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Sanding Sponges: A Game Changer for Curved Parts


Hello all!

Let’s start with a question: what do you know about sanding? You know, removing nubs and stuff. Something you wouldn’t associate with sanding is, well, sponges. And that is what we are here to talk about today: sanding sponges!

We will be looking at the Softback Sanding Sponge Stick #220 Coarse and the Softback Sanding Sponge #800 Super Fine.

Sanding Sponges, 220 and 800 grit

What are sanding sponges?

So what are sanding sponges? How are they different from, say, sanding sticks or files? It’s actually quite interesting. So, first of all, as the name suggests, they are used for sanding. But what makes these sanding sponges unique is the ability to mold into the part.

Think of it as one of those memory foam mattresses, but it is for the part you are sanding.

Both the stick and the sponge are very flexible.

800 grit flexible
220 bendable

This is to help with parts that have more of a curve to them. Unlike traditional sanding sticks/ files that are straight edges and can’t really bend or may take off more than you want when sanding down nubs.

220 sanding part

More on this later.

All about grits

Not those grits!

Now how do you know what type of sanding sponge you need? Just like nearly all sanding equipment, the sanding sponges fall into the same grit categories.

For instance, the Sanding Sponge Stick I’ve got has a grit of 220, which means it is very fine. And to quote grainger.com: “the least fine of the micro-abrasives.”

220 Grit has 220 grit

However, it is also coarse, which means that it is rather rough. As noted by the COARSE indication on the label.

Coarse is rough.

How to use it

As mentioned above, sanding sponges are great for kits with curves. We are using the 1/100 Missile Phalanx from the anime series Super Dimensional Fortress Macross to help us show off how effective this is.

1/100 Missile Phalanx

This kit is relatively unique for its abundance of curvature points.

Missile Phalanx runners

Basically, as stated above, you just take the sanding sponge you need and just start sanding. Because of the soft material the sponge is made of, it easily takes the shape of the part you are sanding.

880 sanding larger part

(I highly recommend you sand properly by holding the parts in your hands and not on a stand like this; this is for review only, but if you can actually sand like this, then wow! Pat yourself on the back.)


As you may have noticed, we have two types of sanding sponges: the 220 coarse and the 800 ultra-fine. And I bet you’re wondering, so what is the difference because these are honestly two different products. Let’s start with:

Sanding Sponge Stick #220

As stated above, this Sanding Sponge Stick has a grit of 220, which is the least fine of the micro-abrasives. It’s also very coarse. Basically, it can make short work of those nubs but can be very harsh on the part.  

Sanding Stick 220

The sponge itself is very ridged like a traditional sanding stick.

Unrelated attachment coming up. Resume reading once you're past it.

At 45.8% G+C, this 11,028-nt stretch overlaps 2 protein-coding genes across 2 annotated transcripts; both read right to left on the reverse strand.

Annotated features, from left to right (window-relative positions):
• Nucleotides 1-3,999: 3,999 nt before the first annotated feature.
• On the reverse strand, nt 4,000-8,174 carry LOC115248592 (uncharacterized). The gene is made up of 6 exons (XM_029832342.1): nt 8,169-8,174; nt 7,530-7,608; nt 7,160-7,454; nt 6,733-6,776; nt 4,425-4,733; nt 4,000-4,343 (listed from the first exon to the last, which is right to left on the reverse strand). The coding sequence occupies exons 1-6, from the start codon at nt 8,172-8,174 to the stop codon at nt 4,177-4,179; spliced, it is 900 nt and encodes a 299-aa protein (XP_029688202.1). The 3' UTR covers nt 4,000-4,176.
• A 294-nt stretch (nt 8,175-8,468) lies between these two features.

The 220 is ridged

Yet, it can still bend when needed.

Yet, it can still bend when needed.

As well because of the spongy material, it can shape around the part.

Sanding the part

Here are the results of the Sanding Sponge Stick.


Before sanding with 220


After sanding with 220

Sanding Sponge Super Fine #800

Unlike the sanding stick, this Super Fine sanding sponge has a grit of 800, which means it is… well, super fine. Basically, to quote grainger.com again, it “slightly wipes away patches/small inconsistencies but not strong enough for removal.”

800 Grit

But that is not the only difference; unlike the stick, this one feels more like a sponge, similar to the green ones you use to clean dishes.

The material is very soft and highly flexible, able to take nearly any shape.

Bending the 800 grit

Honestly, because of its ability to bend like this, I say it is perfect for larger parts with many nub marks, like this leg part on the Phalanx.

Now for the comparison.



While it didn’t do as much abrasion to the part, the nub is still kind of there.

And for this amount of sanding, it did leave the sponge with some battle damage.


As someone who uses files and worries about sanding too far down or losing a curve or roundness to a part — after all, we all know how curvy a lot of these model kits can be — these sanding sponges are a game changer, and I wish I’d tried them before.

I guess the idea of sanding sponges was a concept that kind of confused me. When I think sponge, I think water. So it just didn’t make sense to me in my head.

Would I recommend them? Yes!

Would I recommend these exact two? Well, that is for you to decide, as in what grit and texture you need. Honestly, I may end up sanding with the 200 grit and then use the 800 for clean up, and keep using my files in addition to these two.

I hope this little blurb on sanding sponges was able to help you understand more of how this amazing product works.

Thank you for stopping by,

– Zeroconvoy

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